Why a man is being sued for keeping Twitter followers


Phonedog Media filed a lawsuit for $370,000 against Noah Kravitz for keeping his Twitter account followers. While working for the mobile news website he gained approximately 17,000 twitter followers on his @PhoneDog_Noah account during the four years he worked for them. When he left the account name changed to @NoahKravitz he kept all of his followers. 

The company is now looking to recover damages at a price of $2.50 per follower comes to $370,000 when calculated per month. The company has denied Kravitz claims that he had permission from Phonedog to keep the account. The company released a statement saying that all the resources and expenses associated with increasing the awareness of the brand including getting fans and followers made the things gained through social media the property of Phonedog Media.


There have been six thousand new followers on Noah Kravitz’s Twitter account. This brought his total followers to 22,000 since leaving the company and his position as a blogger. The company filed the lawsuit against Kravitz in July. Noah Kravitz quit his job after almost four years during October 2010 and claims that he was told he could keep the account if he posted tweets on their behalf occasionally. 

The company now claims that the followers are part of a client lists and they want compensation for damages. Kravitz claims that the suit is in retaliation after he claimed his rights to fifteen percent of the gross advertising revenue produced by the site because of his vested partnership. He was also seeking back pay in relation to his blogger and video review position for the site.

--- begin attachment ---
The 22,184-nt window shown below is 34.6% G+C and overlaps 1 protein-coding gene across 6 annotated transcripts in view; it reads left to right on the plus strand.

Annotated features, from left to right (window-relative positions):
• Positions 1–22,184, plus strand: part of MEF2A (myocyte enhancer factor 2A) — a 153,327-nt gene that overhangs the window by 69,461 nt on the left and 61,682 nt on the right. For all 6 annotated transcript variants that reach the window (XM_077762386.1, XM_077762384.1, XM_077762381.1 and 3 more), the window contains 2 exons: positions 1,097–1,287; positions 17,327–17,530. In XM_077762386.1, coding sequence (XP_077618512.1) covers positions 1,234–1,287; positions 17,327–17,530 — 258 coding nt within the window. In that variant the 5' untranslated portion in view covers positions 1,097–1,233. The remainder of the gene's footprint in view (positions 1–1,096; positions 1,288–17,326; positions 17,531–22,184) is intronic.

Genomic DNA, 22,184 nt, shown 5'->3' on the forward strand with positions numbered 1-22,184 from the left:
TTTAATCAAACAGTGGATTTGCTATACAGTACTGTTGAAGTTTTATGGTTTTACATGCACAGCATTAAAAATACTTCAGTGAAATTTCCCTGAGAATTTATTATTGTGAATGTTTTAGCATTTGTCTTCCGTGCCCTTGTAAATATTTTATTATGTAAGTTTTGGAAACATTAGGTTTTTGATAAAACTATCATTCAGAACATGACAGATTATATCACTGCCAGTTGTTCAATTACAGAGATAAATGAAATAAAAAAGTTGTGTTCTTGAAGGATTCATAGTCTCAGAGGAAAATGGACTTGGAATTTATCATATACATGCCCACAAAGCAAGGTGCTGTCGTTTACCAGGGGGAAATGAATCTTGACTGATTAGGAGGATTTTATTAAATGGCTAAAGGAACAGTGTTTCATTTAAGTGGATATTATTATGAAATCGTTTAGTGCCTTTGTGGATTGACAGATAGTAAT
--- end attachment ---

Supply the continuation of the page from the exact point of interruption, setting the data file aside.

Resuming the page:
There could be a wider range of ramifications associated with the lawsuit over Mr, Kravitz Twitter account. Social media account ownership will see a precedent established in the Internet world according to New York lawyer Henry J. Cittone. The value set on a Twitter follower for a media company could affect future cases of social media that concern ownership issues.

Columbia Journalism School professor and Sree’s Social Media Guide author Sree Sreenivasan believes that companies allow social media to do what it will if they are smart. He believes that companies that utilize Twitter writers then make them leave behind the followers they have when they leave the company are not as attractive to future recruits. He also believes that Twitter accounts are often overvalued. Kravitz does not understand the lawsuit since he says he has kept his part of the bargain with the company.